JASON BATEMAN: ‘The guy’s name is Bikram, but yoga Dave is old.’

DAVID LETTERMAN: ‘I understand that. But it’s the Bikram that I have heard over and over again.’

JASON BATEMAN: ‘Yes there is Bikram yoga. That is a man’s name. And what Bikram’s hook is is that he turns up the heat so hot.’

DAVID LETTERMAN: ‘Right. That’s what I’ve heard.’

JASON BATEMAN: ‘In his studio that if you were if you were confused that you were in hell. He makes it very very clear.’

 

(AUDIENCE LAUGHS)]

 

JULIA LOWRIE HENDERSON: Bikram kept telling his story, and people kept buying it. However authentic or inauthentic the path he may have taken to arrive there, Bikram Choudhury had managed to create an empire.

 

[ABC NEWS NIGHTLINE,

 

BIKRAM CHOUDHURY: ‘I’ve built an empire. Yup. Why not? Half a billion people has been benefited directly indirectly from Bikram yoga around the globe.’]

 

JULIA LOWRIE HENDERSON: That empire though was built on a pretty shaky foundation.

 

MARTHA WILLIAMS: You know, when someone opens a studio or they open a franchise if you think about a franchise you think McDonald’s or Starbucks and clearly there is infrastructure and information and some kind of boilerplate formation that you would form your studio or mimic it afterwards or at least advice. But there was none of that.

 

JULIA LOWRIE HENDERSON: Studio owners like Martha Williams in Minneapolis got none of that because, despite everyone always talking and writing about Bikram’s hundreds of studios, they didn’t actually belong to Bikram. They weren’t franchises. Instead, there existed this ill-defined trade between studio owners and Bikram himself centered around their ability to use Bikram’s name.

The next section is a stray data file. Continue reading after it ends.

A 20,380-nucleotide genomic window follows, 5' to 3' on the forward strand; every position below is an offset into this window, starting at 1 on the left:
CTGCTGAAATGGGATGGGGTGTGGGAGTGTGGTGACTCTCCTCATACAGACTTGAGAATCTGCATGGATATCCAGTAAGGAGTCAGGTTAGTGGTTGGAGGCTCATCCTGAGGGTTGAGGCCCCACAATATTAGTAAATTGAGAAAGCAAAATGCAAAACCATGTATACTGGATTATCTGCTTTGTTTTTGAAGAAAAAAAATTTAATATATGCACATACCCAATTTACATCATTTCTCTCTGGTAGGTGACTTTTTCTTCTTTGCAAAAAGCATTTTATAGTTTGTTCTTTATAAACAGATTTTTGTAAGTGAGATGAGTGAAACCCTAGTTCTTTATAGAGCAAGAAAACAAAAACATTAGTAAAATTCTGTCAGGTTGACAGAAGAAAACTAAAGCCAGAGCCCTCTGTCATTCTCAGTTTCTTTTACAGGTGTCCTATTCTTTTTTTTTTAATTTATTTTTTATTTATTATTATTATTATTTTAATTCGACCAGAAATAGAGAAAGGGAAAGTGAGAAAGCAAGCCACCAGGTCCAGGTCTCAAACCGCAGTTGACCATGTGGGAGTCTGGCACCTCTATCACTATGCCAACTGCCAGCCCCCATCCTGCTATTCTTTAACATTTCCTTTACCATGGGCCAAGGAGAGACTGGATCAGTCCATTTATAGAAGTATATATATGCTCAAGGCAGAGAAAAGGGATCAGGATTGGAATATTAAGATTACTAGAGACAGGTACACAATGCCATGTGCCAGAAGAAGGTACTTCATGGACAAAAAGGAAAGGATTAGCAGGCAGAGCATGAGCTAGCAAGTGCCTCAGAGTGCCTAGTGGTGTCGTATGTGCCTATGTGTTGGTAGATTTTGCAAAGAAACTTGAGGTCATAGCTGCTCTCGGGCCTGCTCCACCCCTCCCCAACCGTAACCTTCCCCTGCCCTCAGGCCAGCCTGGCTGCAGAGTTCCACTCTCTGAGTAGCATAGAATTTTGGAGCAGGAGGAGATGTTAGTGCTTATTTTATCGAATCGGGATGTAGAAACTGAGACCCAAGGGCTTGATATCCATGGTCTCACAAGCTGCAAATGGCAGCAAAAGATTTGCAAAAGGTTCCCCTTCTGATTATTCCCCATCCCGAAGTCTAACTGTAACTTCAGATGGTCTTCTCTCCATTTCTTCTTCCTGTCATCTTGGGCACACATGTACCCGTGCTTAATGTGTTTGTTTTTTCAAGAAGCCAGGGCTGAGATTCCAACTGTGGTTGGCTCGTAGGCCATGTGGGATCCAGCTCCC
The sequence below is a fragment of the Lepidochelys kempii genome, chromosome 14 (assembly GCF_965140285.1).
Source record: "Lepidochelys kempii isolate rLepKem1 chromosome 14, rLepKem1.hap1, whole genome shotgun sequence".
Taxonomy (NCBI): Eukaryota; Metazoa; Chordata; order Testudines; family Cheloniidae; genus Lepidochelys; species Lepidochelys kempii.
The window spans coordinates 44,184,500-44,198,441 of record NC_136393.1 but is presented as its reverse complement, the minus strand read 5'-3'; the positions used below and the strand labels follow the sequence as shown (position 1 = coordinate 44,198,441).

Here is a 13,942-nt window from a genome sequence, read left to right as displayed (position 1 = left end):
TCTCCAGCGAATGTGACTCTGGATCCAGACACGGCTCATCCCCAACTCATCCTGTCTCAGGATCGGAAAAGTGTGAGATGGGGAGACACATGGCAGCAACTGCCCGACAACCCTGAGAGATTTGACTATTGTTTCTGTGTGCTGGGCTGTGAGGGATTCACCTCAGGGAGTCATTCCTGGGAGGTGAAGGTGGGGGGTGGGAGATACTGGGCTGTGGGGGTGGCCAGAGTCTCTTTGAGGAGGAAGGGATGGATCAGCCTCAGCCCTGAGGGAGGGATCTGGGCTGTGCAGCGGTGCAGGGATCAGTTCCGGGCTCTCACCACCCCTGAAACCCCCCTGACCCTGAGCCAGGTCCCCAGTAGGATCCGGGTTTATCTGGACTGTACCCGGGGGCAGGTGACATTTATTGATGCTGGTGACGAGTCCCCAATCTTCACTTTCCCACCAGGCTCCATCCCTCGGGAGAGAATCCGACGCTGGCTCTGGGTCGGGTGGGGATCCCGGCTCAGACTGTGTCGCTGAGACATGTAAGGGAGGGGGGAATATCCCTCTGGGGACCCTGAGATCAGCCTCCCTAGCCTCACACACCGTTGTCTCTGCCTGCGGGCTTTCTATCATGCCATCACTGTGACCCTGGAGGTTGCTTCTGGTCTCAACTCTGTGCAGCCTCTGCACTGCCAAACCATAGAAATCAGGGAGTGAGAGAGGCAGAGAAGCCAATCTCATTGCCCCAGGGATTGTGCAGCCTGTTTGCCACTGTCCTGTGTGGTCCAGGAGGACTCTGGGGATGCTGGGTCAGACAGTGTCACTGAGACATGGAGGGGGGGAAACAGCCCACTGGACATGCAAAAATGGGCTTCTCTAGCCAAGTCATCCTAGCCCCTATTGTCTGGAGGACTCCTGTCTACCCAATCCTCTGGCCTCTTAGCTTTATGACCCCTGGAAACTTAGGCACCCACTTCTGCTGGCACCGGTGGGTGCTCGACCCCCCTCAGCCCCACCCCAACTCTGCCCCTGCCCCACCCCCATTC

Eric Jennings — who met Bikram and hated him and then loved him and then went to training, eventually decided after training, like so many others, to open his own studio.

 

ERIC JENNINGS: When I opened my studio in Atlanta, I was a absolute nobody in the Atlanta yoga community. So if I were to open Eric Jennings yoga studio at that time, I don’t think I would’ve had any ability to draw customers. But Bikram had created this brand, the first hot yoga brand. And so, it was mutually beneficial for him to allow me to open a Bikram yoga studio, because I was increasing his visibility, I was increasing the Bikram yoga footprint, I was helping him to grow his brand, the benefit was was tangible, but it wasn’t directly financial.

 

JULIA LOWRIE HENDERSON: Val Sklar went to teacher training in 1998, and opened her Pasadena studio that same year.

 

VAL SKLAR: There was no money involved going his direction. There was no franchise agreement. There was no affiliation agreement.